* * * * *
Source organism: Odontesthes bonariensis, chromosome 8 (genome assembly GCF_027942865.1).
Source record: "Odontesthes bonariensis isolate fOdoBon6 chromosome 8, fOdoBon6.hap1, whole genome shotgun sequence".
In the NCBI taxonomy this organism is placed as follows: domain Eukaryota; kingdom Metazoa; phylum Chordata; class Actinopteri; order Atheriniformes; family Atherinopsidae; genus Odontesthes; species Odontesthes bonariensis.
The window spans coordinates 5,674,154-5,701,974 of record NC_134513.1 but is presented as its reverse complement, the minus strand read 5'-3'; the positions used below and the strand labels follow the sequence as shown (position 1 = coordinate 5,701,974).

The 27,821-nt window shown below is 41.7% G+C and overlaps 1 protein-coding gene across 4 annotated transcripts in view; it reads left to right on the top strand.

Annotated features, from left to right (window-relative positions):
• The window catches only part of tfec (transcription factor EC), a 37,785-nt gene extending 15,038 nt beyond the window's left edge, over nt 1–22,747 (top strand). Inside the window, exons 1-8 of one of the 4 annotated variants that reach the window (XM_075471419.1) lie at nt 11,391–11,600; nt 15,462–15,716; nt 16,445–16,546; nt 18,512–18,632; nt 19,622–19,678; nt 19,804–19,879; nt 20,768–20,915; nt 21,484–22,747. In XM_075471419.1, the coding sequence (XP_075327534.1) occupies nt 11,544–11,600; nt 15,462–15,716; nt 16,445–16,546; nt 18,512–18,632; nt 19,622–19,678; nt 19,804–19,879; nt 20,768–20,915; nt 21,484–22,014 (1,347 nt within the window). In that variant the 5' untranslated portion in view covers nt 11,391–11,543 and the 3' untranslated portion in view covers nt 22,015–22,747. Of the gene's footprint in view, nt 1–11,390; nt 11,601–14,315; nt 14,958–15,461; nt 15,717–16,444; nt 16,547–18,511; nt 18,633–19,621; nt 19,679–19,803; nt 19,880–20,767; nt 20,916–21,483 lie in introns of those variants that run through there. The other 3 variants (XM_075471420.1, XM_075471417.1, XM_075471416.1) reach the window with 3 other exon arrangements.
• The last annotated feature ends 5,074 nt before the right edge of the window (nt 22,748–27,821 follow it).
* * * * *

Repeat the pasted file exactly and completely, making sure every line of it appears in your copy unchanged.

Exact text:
Source organism: Odontesthes bonariensis, chromosome 8 (genome assembly GCF_027942865.1).
Source record: "Odontesthes bonariensis isolate fOdoBon6 chromosome 8, fOdoBon6.hap1, whole genome shotgun sequence".
In the NCBI taxonomy this organism is placed as follows: domain Eukaryota; kingdom Metazoa; phylum Chordata; class Actinopteri; order Atheriniformes; family Atherinopsidae; genus Odontesthes; species Odontesthes bonariensis.
The window spans coordinates 5,674,154-5,701,974 of record NC_134513.1 but is presented as its reverse complement, the minus strand read 5'-3'; the positions used below and the strand labels follow the sequence as shown (position 1 = coordinate 5,701,974).

The 27,821-nt window shown below is 41.7% G+C and overlaps 1 protein-coding gene across 4 annotated transcripts in view; it reads left to right on the top strand.

Annotated features, from left to right (window-relative positions):
• The window catches only part of tfec (transcription factor EC), a 37,785-nt gene extending 15,038 nt beyond the window's left edge, over nt 1–22,747 (top strand). Inside the window, exons 1-8 of one of the 4 annotated variants that reach the window (XM_075471419.1) lie at nt 11,391–11,600; nt 15,462–15,716; nt 16,445–16,546; nt 18,512–18,632; nt 19,622–19,678; nt 19,804–19,879; nt 20,768–20,915; nt 21,484–22,747. In XM_075471419.1, the coding sequence (XP_075327534.1) occupies nt 11,544–11,600; nt 15,462–15,716; nt 16,445–16,546; nt 18,512–18,632; nt 19,622–19,678; nt 19,804–19,879; nt 20,768–20,915; nt 21,484–22,014 (1,347 nt within the window). In that variant the 5' untranslated portion in view covers nt 11,391–11,543 and the 3' untranslated portion in view covers nt 22,015–22,747. Of the gene's footprint in view, nt 1–11,390; nt 11,601–14,315; nt 14,958–15,461; nt 15,717–16,444; nt 16,547–18,511; nt 18,633–19,621; nt 19,679–19,803; nt 19,880–20,767; nt 20,916–21,483 lie in introns of those variants that run through there. The other 3 variants (XM_075471420.1, XM_075471417.1, XM_075471416.1) reach the window with 3 other exon arrangements.
• The last annotated feature ends 5,074 nt before the right edge of the window (nt 22,748–27,821 follow it).